Imitation is supposed to be the sincerest form of flattery, but with wirehouses and regional broker-dealers starting to look more like registered investment advisers, the trouble could just be getting started for independents.
Wirehouses and regional firms are rapidly turning to fee-based compensation models and focusing more on financial planning than ever before — two characteristics that RIAs have long used to separate themselves from the bigger players.
“I wonder if RIAs are cognizant of just how quickly they are becoming undifferentiated from their competition,” said Michael Kitces, a partner and director of research for Pinnacle Advisory Group, an RIA.
“What made them unique for many, many years is no longer the case,” he said. “Being fee-based is becoming less and less distinct.”
Asset-based fees are expected to make up 70% of wirehouse compensation by 2016, up from 58% last year, according to Cogent Research LLC.
At the regionals, asset-based fees are expected to grow to 57% of business, up from 42% last year.
The big players are shifting away from the traditional commission-based model for a number of reasons, such as wanting a more predictable revenue stream, but primarily because more and more, that is what wealthy clients are seeking.
Catering to the affluent
Although 29% of investors with more than $100,000 in assets reported paying asset-based fees, 43% of investors with more than $1 million said they pay such fees, according to Cogent.
“We see more and more firms trying to swim upstream to attract and retain more-affluent investors,” said Meredith Rice, senior director of research at Cogent.
The switch to fee-based assets has also meant a greater focus on financial planning.
“At all four of the majors, there's a big push to do financial planning,” said Michael Silver, senior managing partner at advisory consultant Focus Partners LLC, referring to Bank of America Merrill Lynch, Morgan Stanley, UBS AG and Wells Fargo & Co.
UBS Wealth Management Americas, for example, pulled in more than $3 million in the first half by charging an average of $4,100 for a financial plan, up from $1.4 million during all of 2012.
The regionals are getting in on the action, as well.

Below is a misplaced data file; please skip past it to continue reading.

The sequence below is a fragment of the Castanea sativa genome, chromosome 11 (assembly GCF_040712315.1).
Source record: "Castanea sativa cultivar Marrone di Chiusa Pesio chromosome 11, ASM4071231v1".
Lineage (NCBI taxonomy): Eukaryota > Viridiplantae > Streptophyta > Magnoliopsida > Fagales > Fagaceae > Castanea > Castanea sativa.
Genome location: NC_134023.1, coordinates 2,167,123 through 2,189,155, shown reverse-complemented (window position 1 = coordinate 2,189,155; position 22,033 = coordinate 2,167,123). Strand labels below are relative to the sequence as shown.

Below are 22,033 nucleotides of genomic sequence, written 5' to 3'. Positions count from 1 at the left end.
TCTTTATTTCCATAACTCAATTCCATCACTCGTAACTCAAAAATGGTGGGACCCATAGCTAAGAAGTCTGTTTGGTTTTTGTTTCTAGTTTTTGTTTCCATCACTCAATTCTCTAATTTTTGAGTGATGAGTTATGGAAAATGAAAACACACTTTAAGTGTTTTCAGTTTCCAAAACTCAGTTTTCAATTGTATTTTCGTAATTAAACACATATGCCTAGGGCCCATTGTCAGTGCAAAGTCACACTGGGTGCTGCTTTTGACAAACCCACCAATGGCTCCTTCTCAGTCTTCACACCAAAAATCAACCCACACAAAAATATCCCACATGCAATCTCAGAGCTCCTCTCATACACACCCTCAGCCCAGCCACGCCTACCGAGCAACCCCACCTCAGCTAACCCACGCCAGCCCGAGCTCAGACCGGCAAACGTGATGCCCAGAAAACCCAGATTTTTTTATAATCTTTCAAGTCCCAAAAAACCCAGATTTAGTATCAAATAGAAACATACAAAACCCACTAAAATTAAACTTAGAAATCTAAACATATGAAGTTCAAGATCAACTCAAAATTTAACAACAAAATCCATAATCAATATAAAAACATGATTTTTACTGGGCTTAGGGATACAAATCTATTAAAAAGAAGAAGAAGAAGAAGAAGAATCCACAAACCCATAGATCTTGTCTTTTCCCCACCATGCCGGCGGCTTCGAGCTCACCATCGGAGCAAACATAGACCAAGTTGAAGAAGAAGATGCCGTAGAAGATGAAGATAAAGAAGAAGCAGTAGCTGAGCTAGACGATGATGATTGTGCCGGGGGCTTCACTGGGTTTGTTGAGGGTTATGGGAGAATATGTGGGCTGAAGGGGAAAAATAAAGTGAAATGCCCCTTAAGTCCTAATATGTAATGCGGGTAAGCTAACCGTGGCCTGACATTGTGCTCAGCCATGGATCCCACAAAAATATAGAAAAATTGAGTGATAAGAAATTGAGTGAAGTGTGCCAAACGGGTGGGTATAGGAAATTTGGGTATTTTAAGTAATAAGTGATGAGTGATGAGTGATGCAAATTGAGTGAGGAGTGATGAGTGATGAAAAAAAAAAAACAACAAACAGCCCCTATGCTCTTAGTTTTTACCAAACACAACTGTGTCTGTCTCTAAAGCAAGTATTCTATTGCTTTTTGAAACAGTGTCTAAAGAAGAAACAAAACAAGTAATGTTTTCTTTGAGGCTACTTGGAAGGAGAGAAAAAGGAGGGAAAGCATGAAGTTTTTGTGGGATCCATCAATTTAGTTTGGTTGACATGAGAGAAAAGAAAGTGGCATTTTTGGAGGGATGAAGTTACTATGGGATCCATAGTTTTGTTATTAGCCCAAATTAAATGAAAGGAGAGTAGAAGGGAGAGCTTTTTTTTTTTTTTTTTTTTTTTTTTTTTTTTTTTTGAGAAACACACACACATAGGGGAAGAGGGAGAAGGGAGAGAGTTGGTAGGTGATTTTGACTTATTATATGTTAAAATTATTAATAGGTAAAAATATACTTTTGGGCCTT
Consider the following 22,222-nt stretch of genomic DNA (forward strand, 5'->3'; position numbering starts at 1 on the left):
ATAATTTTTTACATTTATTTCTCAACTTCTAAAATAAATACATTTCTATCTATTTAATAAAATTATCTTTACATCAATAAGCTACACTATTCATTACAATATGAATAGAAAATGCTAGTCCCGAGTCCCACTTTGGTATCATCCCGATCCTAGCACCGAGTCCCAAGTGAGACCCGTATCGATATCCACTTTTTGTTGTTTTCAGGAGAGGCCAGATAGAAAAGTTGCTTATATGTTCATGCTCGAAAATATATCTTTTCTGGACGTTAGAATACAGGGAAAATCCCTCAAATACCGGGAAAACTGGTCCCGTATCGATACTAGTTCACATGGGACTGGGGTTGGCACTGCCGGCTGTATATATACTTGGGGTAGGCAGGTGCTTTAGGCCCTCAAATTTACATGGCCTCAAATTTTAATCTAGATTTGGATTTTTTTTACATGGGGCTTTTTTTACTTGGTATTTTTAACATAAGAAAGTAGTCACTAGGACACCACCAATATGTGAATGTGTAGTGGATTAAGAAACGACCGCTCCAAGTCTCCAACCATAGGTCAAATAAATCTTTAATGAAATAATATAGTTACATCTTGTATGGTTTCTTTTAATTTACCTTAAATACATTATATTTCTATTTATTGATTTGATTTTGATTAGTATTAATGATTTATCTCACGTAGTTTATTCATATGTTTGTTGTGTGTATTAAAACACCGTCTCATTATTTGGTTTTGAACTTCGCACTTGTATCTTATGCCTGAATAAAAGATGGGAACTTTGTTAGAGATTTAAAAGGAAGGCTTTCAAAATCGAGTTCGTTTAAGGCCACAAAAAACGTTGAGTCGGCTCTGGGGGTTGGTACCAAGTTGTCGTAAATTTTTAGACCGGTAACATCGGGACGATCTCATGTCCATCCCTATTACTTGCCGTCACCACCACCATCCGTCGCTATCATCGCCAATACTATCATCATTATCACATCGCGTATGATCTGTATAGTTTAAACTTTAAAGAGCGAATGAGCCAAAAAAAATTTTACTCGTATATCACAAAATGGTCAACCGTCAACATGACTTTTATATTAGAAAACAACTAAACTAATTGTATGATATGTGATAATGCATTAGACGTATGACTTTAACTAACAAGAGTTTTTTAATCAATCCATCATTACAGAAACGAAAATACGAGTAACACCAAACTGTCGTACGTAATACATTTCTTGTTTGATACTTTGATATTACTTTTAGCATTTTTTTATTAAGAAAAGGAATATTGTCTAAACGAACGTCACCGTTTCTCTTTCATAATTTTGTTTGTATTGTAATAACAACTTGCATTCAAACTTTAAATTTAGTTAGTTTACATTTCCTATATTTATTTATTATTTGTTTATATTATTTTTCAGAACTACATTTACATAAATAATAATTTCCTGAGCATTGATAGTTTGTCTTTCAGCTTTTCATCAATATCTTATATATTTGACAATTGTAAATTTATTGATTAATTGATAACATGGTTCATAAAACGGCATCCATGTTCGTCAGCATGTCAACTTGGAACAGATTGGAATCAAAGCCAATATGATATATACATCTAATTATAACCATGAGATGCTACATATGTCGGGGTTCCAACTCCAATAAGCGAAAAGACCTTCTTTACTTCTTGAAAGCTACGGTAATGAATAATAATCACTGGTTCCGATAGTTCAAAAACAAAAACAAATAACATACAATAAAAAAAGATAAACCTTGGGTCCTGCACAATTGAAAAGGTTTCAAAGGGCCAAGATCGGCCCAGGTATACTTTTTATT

Raymond James Financial Inc. ramped up its financial planning capabilities with the launch of its Goal Planning and Monitoring software last year.
The software has been a huge hit with advisers, said Tash Elwyn, head of the private-client group at Raymond James & Associates Inc.
“It's perhaps the most accepted and embraced rollout in the firm's history,” he said.
The fee-based programs at Raymond James have grown by 19.5% over the past year, outpacing the industry's 18% growth.
The changes at the bigger firms mean there will be greater challenges ahead for independent RIAs as the lines between the different options become less clear to clients.
“It's a huge challenge to figure out how to grow your firm from here,” Mr. Kitces said. “When you're competing against someone who may or may not be a fiduciary but uses the same business model, it's indistinguishable.”
The growth challenge could lead to increased consolidation within the industry, according to some industry watchers.
“Scale is becoming even more important. The pressure on small firms is increasing,” said Alois Pirker, research director at Aite Group LLC.
But independent RIAs still have one big advantage over the larger firms, said Mike Durbin, president of the institutional wealth unit at Fidelity Investments.
“The vast majority are local businesses,” he said.
“They're members of the community. They can be flexible and customize their service to meet the client's unique needs,” Mr. Durbin said.
Indeed, RIAs still do the most customizing of portfolios of any adviser channel, according to Cogent.
Three out of five RIAs do independent research and customize portfolios, according to the research firm, while less than half of advisers at wirehouses and regionals do the same. Instead, they rely on model portfolios, either from third parties or their companies.
Linda Leitz, co-owner of financial planning firm It's Not Just Money Inc., an RIA, and incoming chairwoman of the National Association of Personal Financial Advisors, thinks that that distinction will continue to play the biggest role for independents.
“The industry isn't becoming more similar; it's just becoming harder to tell [firms] apart,” she said. “We're still able to help clients in the way that's best for them, without any conflicts.”